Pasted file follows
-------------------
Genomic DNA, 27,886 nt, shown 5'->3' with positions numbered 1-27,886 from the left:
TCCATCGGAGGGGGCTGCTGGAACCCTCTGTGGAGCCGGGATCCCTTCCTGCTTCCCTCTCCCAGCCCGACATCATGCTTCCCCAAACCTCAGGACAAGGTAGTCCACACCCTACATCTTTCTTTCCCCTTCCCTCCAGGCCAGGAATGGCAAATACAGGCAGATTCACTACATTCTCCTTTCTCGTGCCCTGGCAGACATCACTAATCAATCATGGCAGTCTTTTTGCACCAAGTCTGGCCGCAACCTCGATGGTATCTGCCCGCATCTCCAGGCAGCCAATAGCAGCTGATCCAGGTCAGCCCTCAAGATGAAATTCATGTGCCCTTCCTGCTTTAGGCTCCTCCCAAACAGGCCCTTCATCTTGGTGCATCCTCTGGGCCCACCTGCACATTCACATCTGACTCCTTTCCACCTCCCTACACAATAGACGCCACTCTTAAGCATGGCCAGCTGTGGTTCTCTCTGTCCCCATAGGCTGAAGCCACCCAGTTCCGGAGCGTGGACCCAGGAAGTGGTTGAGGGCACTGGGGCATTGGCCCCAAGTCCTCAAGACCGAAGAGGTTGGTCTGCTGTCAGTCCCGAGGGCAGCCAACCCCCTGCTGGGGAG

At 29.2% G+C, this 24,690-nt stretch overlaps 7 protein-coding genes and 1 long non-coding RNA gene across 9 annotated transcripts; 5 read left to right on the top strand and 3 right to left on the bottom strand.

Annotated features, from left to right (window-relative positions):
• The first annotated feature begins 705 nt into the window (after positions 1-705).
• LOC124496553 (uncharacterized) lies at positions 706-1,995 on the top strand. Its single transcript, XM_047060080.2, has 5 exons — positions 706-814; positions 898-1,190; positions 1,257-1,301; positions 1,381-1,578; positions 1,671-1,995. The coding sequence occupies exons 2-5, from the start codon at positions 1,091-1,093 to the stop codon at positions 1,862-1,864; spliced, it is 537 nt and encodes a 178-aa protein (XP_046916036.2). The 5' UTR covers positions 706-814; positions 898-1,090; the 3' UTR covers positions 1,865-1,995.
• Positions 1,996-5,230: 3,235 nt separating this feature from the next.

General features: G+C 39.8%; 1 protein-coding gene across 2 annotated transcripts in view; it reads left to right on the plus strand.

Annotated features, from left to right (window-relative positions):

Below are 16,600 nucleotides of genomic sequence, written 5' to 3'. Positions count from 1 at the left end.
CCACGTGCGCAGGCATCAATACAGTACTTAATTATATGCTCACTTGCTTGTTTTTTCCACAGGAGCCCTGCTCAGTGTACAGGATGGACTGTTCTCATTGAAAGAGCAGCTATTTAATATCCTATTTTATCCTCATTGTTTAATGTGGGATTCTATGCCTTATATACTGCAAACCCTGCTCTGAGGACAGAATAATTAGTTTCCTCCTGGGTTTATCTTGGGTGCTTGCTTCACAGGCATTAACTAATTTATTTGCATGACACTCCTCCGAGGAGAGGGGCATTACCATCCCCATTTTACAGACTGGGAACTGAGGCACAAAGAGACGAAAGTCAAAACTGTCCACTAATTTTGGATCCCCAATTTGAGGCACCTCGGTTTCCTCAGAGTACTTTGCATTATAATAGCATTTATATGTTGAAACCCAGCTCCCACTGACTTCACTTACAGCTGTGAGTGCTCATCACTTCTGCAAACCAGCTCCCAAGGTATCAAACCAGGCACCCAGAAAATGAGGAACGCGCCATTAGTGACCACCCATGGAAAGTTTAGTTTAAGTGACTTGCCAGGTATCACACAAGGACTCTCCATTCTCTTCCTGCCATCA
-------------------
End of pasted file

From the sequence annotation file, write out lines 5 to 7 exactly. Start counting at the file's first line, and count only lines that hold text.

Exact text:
• The first annotated feature begins 705 nt into the window (after positions 1-705).
• LOC124496553 (uncharacterized) lies at positions 706-1,995 on the top strand. Its single transcript, XM_047060080.2, has 5 exons — positions 706-814; positions 898-1,190; positions 1,257-1,301; positions 1,381-1,578; positions 1,671-1,995. The coding sequence occupies exons 2-5, from the start codon at positions 1,091-1,093 to the stop codon at positions 1,862-1,864; spliced, it is 537 nt and encodes a 178-aa protein (XP_046916036.2). The 5' UTR covers positions 706-814; positions 898-1,090; the 3' UTR covers positions 1,865-1,995.
• Positions 1,996-5,230: 3,235 nt separating this feature from the next.